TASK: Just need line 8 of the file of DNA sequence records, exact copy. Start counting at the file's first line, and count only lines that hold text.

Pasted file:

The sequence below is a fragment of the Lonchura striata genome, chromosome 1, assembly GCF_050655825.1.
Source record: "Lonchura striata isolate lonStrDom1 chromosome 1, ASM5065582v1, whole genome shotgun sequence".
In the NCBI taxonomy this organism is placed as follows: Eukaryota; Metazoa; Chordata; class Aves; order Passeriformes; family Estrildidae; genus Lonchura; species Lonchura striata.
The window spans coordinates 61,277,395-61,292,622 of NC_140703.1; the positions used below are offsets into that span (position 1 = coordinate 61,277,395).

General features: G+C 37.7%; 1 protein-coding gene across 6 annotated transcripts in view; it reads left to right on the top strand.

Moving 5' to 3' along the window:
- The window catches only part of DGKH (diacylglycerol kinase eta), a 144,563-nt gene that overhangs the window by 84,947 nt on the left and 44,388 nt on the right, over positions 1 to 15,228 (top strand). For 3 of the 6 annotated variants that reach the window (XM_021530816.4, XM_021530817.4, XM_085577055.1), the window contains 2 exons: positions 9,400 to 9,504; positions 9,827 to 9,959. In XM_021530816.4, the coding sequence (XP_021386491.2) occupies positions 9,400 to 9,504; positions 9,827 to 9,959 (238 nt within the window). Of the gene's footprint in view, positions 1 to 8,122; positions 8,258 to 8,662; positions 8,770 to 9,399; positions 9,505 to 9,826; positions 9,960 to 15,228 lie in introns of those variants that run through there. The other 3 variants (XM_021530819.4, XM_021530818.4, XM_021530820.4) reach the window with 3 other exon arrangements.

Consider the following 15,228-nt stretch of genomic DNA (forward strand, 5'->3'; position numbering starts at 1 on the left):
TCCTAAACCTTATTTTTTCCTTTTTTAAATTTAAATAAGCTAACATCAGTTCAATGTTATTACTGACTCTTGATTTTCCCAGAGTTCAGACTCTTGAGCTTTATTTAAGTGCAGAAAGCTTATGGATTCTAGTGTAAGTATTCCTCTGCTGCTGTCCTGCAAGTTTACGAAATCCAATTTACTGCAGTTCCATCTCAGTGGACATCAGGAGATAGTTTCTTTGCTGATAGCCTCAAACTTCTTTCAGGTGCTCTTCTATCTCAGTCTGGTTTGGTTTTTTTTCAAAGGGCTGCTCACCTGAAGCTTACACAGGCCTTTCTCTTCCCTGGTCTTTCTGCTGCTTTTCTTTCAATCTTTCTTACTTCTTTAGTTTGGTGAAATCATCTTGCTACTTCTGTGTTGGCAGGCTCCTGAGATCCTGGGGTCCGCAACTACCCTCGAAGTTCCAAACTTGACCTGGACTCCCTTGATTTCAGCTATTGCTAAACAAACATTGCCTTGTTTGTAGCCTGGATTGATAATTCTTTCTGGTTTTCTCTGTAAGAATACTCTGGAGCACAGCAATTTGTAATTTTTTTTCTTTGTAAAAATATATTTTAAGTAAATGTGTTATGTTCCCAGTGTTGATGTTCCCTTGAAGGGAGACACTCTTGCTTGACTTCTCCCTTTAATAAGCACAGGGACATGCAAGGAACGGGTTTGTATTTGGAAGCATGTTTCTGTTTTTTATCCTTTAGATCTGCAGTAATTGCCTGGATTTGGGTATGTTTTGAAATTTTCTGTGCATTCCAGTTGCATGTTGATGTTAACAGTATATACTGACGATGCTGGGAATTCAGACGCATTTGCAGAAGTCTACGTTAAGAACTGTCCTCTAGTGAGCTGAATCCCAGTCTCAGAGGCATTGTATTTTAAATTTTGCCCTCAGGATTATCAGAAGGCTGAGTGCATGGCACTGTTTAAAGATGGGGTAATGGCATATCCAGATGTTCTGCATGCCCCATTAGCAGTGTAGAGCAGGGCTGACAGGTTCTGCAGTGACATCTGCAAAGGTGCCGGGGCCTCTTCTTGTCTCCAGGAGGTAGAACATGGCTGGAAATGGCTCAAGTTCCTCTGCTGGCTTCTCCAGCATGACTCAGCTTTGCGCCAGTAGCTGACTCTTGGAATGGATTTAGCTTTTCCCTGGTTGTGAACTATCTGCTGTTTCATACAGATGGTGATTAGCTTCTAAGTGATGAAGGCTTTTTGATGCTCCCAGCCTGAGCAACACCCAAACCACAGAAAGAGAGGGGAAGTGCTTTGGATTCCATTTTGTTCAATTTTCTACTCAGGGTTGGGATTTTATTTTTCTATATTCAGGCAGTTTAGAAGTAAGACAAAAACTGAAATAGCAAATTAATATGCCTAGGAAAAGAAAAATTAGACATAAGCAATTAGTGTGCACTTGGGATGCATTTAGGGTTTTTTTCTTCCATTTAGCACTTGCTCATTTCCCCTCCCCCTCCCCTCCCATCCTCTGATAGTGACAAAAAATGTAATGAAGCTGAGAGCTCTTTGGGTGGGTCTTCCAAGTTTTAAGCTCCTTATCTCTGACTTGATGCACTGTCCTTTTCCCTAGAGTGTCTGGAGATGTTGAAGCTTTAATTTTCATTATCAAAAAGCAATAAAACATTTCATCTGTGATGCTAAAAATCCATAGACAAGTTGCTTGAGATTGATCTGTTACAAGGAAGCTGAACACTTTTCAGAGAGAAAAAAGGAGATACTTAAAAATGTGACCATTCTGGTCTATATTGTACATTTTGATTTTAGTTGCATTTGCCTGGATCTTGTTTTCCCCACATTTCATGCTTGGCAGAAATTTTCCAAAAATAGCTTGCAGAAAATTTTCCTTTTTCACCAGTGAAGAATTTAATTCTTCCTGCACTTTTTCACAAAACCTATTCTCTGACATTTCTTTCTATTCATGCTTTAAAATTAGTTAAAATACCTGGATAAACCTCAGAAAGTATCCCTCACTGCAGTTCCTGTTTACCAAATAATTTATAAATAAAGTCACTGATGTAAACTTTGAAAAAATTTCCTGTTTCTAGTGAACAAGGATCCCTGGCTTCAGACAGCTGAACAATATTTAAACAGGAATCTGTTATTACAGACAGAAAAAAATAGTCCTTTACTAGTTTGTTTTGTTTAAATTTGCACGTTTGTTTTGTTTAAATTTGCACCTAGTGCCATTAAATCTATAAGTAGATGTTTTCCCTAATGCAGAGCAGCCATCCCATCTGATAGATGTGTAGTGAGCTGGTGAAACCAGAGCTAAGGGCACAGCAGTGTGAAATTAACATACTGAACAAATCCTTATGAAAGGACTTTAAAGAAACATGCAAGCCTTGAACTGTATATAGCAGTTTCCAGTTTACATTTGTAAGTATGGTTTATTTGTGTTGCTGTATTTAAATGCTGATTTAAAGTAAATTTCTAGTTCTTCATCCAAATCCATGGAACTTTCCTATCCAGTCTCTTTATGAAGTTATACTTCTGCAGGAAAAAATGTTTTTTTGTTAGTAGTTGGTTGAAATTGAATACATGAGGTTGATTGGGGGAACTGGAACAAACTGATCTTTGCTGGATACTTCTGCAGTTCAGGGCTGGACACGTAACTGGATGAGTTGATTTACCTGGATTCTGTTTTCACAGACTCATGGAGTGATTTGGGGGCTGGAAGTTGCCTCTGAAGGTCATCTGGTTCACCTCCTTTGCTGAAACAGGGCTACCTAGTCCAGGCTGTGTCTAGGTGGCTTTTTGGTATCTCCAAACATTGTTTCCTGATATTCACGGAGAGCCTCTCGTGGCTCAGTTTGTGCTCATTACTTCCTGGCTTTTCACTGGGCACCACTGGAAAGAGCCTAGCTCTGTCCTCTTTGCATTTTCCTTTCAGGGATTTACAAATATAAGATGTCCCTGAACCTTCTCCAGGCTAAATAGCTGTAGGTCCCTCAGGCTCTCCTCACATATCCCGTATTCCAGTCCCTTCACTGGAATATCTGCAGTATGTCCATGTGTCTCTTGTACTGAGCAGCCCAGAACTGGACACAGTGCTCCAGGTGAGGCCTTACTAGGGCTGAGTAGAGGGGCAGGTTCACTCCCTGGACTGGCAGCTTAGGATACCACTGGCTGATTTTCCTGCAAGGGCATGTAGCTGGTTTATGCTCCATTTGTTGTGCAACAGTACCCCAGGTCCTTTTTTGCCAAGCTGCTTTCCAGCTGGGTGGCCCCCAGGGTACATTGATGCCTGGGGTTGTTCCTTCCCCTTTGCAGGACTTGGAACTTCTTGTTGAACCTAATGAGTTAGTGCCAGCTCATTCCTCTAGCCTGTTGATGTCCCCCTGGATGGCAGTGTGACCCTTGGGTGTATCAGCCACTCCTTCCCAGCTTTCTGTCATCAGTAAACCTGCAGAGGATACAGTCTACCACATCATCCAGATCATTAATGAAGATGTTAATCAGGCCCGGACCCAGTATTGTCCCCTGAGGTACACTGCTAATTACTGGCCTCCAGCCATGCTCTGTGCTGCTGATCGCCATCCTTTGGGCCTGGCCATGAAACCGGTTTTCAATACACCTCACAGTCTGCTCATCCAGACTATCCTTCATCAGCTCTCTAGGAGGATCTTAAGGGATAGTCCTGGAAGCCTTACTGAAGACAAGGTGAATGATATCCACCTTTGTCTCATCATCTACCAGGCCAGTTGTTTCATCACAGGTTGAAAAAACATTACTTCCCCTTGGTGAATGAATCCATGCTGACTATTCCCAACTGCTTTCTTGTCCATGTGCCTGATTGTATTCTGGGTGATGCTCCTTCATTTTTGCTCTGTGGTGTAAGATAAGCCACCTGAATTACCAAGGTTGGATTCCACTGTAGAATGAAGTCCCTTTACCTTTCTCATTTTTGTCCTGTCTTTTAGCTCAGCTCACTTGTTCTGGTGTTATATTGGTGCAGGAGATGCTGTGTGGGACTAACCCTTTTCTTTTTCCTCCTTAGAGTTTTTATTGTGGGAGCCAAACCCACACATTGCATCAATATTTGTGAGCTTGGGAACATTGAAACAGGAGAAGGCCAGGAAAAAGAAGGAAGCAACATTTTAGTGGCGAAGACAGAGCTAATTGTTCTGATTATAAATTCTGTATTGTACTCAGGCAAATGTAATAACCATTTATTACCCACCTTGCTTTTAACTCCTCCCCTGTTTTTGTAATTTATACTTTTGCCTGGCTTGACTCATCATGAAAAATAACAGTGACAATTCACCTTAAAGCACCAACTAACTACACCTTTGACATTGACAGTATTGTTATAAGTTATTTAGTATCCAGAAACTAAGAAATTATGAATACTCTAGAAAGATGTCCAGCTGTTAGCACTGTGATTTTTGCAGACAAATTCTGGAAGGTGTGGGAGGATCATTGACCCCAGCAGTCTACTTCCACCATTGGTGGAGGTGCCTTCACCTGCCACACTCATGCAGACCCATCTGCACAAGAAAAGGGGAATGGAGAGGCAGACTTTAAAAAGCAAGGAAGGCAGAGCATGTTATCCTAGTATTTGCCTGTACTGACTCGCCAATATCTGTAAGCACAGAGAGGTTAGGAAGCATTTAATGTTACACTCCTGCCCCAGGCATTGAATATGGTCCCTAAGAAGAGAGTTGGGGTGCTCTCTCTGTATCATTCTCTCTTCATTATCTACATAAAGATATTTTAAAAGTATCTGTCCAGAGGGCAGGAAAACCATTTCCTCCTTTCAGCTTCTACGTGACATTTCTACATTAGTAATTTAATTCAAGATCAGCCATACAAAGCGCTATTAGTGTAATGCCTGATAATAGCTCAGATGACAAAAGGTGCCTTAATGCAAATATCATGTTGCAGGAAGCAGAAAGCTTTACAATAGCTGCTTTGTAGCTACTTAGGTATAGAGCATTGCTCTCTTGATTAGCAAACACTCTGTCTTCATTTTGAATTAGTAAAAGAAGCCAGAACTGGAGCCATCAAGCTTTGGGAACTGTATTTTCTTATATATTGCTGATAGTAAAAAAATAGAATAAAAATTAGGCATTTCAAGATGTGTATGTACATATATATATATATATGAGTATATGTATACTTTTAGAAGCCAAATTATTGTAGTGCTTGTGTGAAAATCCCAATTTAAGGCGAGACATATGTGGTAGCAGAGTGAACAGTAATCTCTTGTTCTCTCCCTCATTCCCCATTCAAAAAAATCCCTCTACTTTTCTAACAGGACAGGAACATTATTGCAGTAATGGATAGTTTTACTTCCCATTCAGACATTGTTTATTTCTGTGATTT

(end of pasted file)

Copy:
Consider the following 15,228-nt stretch of genomic DNA (forward strand, 5'->3'; position numbering starts at 1 on the left):